Give Peruvians their day in court
During the Peruvian presidential campaign earlier this year, socialist candidate Pedro Castillo told voters he would nationalize the assets of foreign investors. He did not say if that would apply to Chinese companies that own billions of dollars in Peruvian mining interests. But to predict that it won’t is not really to take risks.
Mr. Castillo is a rabid anti-capitalist backed by the Peruvian far left. It’s a perfect partner for Beijing, which doesn’t even pretend to care about corruption or human rights. China is eager to increase its political and economic influence in South America, and it made inroads into Peru when, in May 2019, then-President Martin Vizcarra – who was later indicted on corruption charges. and removed from office –sign at his initiative “the Belt and the Road”.
The card of China Mr. Castillo should play is one of the reasons why Peruvians, along with the United States and other democracies, have an interest in transparent scrutiny of contested votes in the second round of the election. presidential election of June 6. But it is not the only one.
The difference between the vote totals for Mr Castillo and his center-right rival, Keiko Fujimori, is extremely narrow. If Mr Castillo is declared the winner, he has threatened to use his slim majority as a justification to tear up the country’s economically liberal constitution and replace it with something closer to that of Venezuela. It’s no exaggeration to say that he estimates that 50.1% of the vote gives the winner the right to roll the rights of the remaining 49.9%.
This is no reason to deny Mr. Castillo a victory if he won fairly. But it strengthens the case for maximum transparency, which can only be guaranteed by an impartial hearing for both parties. If Mr. Castillo can be taken at his word, Peruvian freedom is at stake.
On June 10, 17 former presidents of Latin America and Spain issued a statement calling on both sides to show leadership while Peru’s electoral authorities complete their oversight responsibilities.
Peruvians are still waiting.
Mr. Castillo’s camp says the result has already been decided as it is ahead by around 44,000 votes after some disputes were resolved by the electoral authorities. Ms. Fujimori says some 200,000 additional votes — the majority in favor of Mr. Castillo — should be overturned on the grounds of fraud. She says she can prove it if the electoral council releases the data and the court agrees to hear the evidence.
Supporters of Mr. Castillo, who claim to love democracy, want to deny this possibility. Alberto Fernández, Argentina’s left-wing president, congratulated Castillo on Twitter days after the election, adding some gibberish about the country’s “institutional strength”.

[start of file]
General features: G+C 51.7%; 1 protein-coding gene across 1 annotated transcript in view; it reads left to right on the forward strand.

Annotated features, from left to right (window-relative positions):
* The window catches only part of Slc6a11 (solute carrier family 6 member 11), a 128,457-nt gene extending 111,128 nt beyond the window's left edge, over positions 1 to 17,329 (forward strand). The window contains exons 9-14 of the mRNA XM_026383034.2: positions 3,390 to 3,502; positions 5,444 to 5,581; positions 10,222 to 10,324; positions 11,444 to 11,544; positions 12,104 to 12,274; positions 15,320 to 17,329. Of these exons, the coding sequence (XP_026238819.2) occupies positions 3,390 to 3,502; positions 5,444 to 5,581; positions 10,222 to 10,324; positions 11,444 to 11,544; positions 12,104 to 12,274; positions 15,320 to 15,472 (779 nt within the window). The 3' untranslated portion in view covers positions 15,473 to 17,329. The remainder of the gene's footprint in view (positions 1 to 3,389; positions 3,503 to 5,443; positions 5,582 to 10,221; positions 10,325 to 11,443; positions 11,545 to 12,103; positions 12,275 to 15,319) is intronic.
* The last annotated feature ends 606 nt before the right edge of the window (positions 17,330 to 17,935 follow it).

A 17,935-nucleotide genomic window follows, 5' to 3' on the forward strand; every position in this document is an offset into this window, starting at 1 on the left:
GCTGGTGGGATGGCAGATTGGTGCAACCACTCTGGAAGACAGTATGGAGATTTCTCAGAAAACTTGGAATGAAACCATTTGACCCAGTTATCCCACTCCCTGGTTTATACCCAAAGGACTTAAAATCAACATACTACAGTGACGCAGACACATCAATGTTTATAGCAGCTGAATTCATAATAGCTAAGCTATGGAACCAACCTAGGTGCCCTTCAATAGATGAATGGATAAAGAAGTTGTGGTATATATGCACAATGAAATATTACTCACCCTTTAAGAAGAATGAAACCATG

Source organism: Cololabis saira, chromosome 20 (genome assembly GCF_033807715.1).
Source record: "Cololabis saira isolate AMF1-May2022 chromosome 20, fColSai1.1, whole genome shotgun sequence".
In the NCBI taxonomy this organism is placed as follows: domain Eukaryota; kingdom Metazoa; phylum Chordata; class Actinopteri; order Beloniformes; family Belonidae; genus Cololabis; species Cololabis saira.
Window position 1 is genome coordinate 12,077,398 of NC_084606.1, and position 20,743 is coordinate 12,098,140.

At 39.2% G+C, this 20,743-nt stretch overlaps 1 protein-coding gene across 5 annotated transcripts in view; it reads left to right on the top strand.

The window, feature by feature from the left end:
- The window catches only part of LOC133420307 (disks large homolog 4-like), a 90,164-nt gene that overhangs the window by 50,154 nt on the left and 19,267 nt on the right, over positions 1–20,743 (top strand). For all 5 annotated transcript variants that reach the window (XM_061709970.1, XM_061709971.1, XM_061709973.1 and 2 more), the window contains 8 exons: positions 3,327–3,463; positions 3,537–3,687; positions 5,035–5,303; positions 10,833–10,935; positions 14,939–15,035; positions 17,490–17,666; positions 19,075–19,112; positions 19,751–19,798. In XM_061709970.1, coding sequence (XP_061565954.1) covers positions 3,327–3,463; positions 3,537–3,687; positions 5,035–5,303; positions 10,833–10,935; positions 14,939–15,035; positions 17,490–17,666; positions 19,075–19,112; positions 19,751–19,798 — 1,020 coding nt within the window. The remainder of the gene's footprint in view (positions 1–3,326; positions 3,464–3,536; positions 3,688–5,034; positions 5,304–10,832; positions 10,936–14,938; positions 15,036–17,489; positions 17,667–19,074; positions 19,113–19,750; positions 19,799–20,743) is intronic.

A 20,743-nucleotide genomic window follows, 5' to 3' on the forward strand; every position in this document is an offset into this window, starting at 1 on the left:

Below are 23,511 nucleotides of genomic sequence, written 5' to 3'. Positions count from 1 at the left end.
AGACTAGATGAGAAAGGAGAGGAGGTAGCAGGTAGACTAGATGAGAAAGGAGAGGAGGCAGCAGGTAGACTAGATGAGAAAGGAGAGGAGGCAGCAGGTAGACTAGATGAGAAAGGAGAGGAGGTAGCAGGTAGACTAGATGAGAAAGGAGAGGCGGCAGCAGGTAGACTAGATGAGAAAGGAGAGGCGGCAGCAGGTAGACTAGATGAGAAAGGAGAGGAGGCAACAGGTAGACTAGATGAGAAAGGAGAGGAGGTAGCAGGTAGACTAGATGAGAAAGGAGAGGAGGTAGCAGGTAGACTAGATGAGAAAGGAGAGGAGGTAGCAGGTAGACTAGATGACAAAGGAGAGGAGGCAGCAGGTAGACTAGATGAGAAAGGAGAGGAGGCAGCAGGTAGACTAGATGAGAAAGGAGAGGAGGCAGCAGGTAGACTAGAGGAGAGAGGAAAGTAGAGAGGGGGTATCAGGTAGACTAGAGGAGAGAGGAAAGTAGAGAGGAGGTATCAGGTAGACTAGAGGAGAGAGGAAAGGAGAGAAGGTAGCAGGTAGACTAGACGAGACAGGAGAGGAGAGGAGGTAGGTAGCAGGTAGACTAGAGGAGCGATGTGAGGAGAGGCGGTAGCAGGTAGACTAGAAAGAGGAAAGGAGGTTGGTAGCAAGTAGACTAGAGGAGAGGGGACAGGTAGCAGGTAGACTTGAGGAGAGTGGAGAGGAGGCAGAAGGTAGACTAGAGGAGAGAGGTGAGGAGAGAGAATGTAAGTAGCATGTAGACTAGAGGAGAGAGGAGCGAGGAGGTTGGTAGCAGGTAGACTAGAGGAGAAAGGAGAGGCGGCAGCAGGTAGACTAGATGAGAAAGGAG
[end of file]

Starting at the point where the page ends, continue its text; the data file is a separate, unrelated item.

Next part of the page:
But it is too early to conclude that the institutions have worked. First, Peruvians must be allowed to challenge election results, as is their right under Peruvian law.
Some not-so-bright opponents of Donald Trump collapsed last fall when I suggested that Trump’s challenges be allowed to go through the courts. They were wrong. By allowing judges – many of whom have been appointed by Republicans – to examine allegations of massive fraud, the process has gone legally.
Peruvians deserve equal treatment and transparency, and public trust in institutions demands it too. Access to justice petitions are not only legitimate but would clarify the results.
It is likely that Mr. Castillo understands this better than most. In what appears to be an effort to close the case quickly, he has withdrawn his appeals not yet heard by the national electoral court.
This tribunal, which decides which appeals will be heard, has had a difficult start. It has five seats but only four are filled. The president of the tribunal, whose sympathies with the left are well established, is legally the tiebreaker.
The court requests that the challenges be filed within three days of the election, with proof that the lawyers have paid the required fees. Hundreds of disputes are pending as the court has yet to decide whether failure to comply with these technical details would render them invalid.
Ms. Fujimori’s lawyers argue that the court should consider her challenges on the merits rather than on arbitrary time frames. The court appeared to have some empathy for this argument on Friday, June 11, when it decided it would accept the late challenges. Later that same day, he reversed his own decision, sparking speculation he was under enormous pressure from the left to rush to a victory for Castillo.
If Mr. Castillo cheated, with the help of political allies like Cuba-trained Vladimir Cerrón, who heads Mr. Castillo’s Peru Free Party, then Peruvians deserve to know it. If he didn’t cheat and the nation voted, even narrowly, for a candidate who has repeatedly promised to blow up the market economy, they deserve to know it too.
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